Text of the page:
Nine steps to having it all: balancing international volunteer work and your career.
- Get your professional work in order.
Speak with your immediate supervisor about your desire to volunteer, well before you even have an assignment. Understand and address your supervisors concerns about how your leave may affect the office. Talk to other GVE volunteers (join GVE's Yahoo!Group) about their success balancing work and volunteering.
- Check with your company to ensure you have ample vacation time or permissible leave available.
Natural disasters are unpredictable so short-notice assignments can exclude many volunteers who aren't prepared in-advance with enough vacation time or leave of absence time. Check with your employer's Human Resources Department about your benefits. Get your vacation time, "comp" days, and leaves of absence terms squared away now.
- Get a valid passport.
To travel internationally, you will need a passport. If you already have a passport, check to be sure it remains valid for travel because passports EXPIRE! Getting a passport without incurring large expense will take several weeks. Visit your local U.S. Post Office to obtain an application.
- Get vaccinations.
Most vaccinations come in a series of injections over a period of several months. These days, most vaccinations are good for up to ten years. Regardless of where you plan to go, getting shots now is good planning. They won't go to waste. Call you local hospital and ask for the travel clinic.
- Check insurance for overseas coverage.
You want to be sure well in advance that your health insurance will cover medical emergencies in the country where you will be traveling. Some plans don't cover certain countries, but it is up to you to check the coverage. Check to see if "emergency evacuation" is included. Speak with your insurance provide or your employer's Human Resources Department to find out about your specific health insurance benefits.
- Talk to your family!
Just as it is important to talk to your boss, it is equally important to talk to your family about your plans to get involved in international volunteer work. Husbands, wives, parents, and other loved ones may get very nervous if you are traveling to dangerous or exotic places. Talk to them now, read travel books and articles about aid work together, and help them to be as enthusiastic about your plans as you are. Prepared with a knowledge before you travel, they are more likely to support you rather than worry needlessly when you do take the travel plunge.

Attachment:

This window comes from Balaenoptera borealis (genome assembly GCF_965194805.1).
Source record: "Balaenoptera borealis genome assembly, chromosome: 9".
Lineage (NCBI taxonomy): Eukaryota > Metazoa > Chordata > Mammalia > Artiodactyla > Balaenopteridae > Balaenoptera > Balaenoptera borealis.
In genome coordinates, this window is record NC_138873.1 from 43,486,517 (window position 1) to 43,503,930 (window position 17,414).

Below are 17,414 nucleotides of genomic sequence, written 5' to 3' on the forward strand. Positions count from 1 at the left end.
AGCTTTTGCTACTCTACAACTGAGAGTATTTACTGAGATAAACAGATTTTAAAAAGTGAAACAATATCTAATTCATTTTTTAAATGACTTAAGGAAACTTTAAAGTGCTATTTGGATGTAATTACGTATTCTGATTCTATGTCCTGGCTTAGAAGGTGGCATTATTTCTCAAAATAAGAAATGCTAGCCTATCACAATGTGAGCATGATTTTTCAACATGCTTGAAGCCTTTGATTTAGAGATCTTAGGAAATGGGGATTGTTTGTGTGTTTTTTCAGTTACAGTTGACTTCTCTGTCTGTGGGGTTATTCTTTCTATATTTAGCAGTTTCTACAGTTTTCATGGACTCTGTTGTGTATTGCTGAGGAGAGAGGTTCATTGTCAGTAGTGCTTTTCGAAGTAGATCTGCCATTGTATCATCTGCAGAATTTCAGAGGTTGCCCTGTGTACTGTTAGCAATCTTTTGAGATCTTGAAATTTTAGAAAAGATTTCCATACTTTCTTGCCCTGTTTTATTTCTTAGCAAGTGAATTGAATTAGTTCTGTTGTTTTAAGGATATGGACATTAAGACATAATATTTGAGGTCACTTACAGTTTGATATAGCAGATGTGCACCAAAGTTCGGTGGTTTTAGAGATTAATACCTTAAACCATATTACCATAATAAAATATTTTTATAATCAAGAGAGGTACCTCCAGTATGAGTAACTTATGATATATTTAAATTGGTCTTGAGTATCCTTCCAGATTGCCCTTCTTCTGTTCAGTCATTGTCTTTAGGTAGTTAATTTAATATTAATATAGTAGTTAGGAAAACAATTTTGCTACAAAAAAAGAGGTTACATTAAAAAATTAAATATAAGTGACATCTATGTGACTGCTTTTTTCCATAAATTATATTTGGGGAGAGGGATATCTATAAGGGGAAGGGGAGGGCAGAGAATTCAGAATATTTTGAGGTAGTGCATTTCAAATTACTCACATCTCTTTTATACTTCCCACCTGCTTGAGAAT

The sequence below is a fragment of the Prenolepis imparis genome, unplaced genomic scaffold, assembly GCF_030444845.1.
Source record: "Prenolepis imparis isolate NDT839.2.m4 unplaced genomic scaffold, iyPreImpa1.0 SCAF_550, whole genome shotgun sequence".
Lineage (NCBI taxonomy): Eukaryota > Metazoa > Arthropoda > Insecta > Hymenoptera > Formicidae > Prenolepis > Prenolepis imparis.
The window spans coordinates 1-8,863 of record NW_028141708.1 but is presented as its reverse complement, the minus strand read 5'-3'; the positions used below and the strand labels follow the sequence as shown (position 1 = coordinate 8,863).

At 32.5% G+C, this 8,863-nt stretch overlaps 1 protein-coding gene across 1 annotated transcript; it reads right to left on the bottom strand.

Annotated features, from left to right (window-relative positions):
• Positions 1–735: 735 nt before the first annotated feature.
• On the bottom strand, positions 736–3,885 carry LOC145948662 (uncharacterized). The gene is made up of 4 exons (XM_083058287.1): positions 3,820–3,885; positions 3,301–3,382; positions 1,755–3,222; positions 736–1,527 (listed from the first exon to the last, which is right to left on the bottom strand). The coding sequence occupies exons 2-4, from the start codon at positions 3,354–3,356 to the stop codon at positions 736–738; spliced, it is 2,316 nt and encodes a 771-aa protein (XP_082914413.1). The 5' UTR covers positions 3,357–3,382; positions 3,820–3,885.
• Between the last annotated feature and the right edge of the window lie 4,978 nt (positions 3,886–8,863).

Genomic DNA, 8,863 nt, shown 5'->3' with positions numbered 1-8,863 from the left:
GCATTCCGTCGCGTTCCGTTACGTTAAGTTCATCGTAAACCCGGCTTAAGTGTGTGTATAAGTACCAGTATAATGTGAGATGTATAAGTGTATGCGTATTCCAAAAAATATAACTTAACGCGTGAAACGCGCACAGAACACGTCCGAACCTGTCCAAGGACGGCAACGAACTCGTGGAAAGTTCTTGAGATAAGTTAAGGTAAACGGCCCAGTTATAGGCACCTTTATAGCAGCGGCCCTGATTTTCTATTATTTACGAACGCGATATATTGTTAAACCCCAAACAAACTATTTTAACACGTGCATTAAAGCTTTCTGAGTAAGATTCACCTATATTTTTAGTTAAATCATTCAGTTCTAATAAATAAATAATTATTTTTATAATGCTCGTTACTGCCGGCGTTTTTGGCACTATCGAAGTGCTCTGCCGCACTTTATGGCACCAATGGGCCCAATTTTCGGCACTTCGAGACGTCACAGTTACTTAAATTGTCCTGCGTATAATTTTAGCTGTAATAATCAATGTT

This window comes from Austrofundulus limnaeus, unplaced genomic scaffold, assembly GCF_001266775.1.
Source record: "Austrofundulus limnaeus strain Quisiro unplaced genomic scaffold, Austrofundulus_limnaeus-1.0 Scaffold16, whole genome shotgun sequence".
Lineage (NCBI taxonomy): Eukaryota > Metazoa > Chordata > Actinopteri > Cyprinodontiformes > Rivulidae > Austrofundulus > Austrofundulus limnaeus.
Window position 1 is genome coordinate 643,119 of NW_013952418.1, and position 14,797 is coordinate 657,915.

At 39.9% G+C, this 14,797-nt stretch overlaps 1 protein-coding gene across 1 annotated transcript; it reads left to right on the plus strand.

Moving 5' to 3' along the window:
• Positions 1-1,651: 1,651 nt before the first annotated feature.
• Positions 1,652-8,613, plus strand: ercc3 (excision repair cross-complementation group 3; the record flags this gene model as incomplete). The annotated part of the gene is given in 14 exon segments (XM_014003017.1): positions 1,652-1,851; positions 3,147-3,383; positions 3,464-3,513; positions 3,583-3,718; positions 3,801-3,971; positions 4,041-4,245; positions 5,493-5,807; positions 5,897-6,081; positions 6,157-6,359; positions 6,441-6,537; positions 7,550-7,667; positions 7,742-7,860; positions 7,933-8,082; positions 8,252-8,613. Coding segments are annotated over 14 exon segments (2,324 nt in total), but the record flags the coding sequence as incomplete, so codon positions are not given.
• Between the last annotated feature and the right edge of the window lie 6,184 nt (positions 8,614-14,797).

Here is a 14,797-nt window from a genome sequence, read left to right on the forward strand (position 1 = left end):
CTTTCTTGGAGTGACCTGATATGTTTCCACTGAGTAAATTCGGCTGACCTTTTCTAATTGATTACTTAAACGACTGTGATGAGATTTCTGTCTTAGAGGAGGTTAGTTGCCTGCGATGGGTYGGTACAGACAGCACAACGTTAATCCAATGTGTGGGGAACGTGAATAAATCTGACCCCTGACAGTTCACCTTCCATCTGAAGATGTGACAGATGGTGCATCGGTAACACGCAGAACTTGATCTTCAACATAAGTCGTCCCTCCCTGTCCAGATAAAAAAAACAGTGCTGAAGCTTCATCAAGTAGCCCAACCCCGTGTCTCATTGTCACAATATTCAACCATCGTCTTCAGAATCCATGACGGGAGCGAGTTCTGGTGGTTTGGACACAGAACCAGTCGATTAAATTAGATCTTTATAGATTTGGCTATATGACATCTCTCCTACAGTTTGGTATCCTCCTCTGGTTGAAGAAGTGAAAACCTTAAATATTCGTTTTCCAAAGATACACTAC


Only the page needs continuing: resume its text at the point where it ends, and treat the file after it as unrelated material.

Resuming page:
- Learn culture and customs.
Should I tip the waitress? Do I eat with my fingers? Do I bow or shake hands? When do I remove my shoes? Is picture taking appropriate? Knowing the cultures and customs of your destination will make your trip much more pleasant. Most travel books will give you the basics but read more than one book and books of different types. Try to learn a few key words or phrases in the native language. Just trying to speak someone else's language make a GREAT impression. Even if you don't have a destination just yet, start reading up on places where GVE volunteers have gone in the past.
- Read the newspaper.
Have you ever sat down to a meal with someone you just met and couldn't think of anything to talk about? Read newspapers with a good international section and follow stories about other countries. When you have a specific destination in mind, read its local newspaper. Many national newspapers are available on-line. Find the name of a respected newspaper in your target country and follow some stories. Knowledge of local news and interests will help you start that conversation!
- Learn more by talking with other experience travelers and volunteers.
Reading is a great way to learn about a country but speaking with those who have been there is the best. Ask around your office or seek other GVE volunteers (try the Yahoo!Group) and ask about their travels. Travels guides won't list "Lucy's" in San Carlos Lempa, El Salvador... but all GVE volunteers know it's the best "eats & entertainment" in town.